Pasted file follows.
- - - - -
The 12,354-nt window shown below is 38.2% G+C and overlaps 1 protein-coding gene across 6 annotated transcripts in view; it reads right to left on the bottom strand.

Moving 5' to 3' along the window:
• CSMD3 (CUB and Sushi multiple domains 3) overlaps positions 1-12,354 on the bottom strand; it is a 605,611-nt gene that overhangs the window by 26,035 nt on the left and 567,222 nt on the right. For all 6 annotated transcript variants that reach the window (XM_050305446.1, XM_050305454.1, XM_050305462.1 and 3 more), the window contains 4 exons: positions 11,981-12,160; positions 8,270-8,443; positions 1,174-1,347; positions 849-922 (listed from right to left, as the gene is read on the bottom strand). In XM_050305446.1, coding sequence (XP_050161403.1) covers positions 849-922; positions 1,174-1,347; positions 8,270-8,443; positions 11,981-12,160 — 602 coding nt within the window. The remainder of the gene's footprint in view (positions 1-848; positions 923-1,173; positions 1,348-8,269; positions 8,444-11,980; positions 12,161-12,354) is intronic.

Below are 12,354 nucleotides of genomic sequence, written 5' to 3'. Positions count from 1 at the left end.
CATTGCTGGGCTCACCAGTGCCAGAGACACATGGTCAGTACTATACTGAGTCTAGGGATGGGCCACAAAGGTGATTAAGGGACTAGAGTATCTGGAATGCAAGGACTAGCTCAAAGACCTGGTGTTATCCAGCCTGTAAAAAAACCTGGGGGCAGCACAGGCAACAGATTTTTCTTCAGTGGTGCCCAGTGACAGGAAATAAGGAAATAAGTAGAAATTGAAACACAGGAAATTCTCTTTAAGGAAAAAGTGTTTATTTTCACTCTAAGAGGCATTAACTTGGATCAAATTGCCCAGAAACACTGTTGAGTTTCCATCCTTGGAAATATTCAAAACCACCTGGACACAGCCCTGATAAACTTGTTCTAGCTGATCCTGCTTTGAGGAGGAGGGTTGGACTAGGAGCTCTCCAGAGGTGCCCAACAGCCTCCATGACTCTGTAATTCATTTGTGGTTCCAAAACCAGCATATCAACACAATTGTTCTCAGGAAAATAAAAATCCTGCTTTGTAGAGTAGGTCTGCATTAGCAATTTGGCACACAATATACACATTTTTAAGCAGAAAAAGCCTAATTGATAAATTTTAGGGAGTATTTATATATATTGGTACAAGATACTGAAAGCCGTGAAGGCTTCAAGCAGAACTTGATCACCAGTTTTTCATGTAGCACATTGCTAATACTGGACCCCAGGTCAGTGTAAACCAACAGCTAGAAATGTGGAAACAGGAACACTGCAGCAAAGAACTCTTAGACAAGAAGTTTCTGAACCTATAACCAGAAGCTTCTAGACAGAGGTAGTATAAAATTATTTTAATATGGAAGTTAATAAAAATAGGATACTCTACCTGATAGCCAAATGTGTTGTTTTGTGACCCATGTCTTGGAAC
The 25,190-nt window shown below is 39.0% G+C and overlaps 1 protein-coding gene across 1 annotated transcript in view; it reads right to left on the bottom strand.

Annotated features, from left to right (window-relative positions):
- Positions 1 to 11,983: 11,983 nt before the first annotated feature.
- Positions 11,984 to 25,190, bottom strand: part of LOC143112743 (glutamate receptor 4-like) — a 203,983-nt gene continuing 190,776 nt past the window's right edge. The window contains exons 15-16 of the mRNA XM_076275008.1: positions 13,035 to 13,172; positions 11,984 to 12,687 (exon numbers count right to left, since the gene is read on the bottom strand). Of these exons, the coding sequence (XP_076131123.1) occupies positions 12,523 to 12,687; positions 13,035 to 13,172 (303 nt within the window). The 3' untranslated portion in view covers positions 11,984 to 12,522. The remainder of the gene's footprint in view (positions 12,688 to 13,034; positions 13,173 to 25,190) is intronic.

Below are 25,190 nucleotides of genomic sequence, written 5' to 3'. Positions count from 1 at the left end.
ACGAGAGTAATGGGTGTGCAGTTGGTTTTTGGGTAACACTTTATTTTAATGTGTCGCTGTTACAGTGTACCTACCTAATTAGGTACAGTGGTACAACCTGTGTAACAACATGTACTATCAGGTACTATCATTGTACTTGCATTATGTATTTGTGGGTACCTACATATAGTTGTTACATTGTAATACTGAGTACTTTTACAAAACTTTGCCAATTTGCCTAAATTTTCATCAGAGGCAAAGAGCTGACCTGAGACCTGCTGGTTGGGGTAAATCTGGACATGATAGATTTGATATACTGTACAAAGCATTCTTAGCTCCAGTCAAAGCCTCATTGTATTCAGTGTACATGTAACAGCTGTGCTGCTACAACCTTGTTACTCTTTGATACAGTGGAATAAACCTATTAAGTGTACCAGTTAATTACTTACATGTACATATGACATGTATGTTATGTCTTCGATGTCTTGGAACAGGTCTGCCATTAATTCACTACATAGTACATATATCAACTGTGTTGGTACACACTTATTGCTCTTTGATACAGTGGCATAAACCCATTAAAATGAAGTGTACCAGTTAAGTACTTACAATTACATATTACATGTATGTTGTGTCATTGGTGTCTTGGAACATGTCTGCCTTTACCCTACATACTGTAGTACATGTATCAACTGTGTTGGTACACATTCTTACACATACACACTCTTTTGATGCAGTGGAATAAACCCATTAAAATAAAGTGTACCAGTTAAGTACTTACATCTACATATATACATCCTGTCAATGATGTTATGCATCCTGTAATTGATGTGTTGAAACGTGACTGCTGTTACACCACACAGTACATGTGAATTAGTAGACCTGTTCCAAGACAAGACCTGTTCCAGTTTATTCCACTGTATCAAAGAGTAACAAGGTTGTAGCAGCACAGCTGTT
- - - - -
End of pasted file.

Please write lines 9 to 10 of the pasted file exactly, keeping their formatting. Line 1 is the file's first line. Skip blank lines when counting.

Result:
- Positions 11,984 to 25,190, bottom strand: part of LOC143112743 (glutamate receptor 4-like) — a 203,983-nt gene continuing 190,776 nt past the window's right edge. The window contains exons 15-16 of the mRNA XM_076275008.1: positions 13,035 to 13,172; positions 11,984 to 12,687 (exon numbers count right to left, since the gene is read on the bottom strand). Of these exons, the coding sequence (XP_076131123.1) occupies positions 12,523 to 12,687; positions 13,035 to 13,172 (303 nt within the window). The 3' untranslated portion in view covers positions 11,984 to 12,522. The remainder of the gene's footprint in view (positions 12,688 to 13,034; positions 13,173 to 25,190) is intronic.

Below are 25,190 nucleotides of genomic sequence, written 5' to 3'. Positions count from 1 at the left end.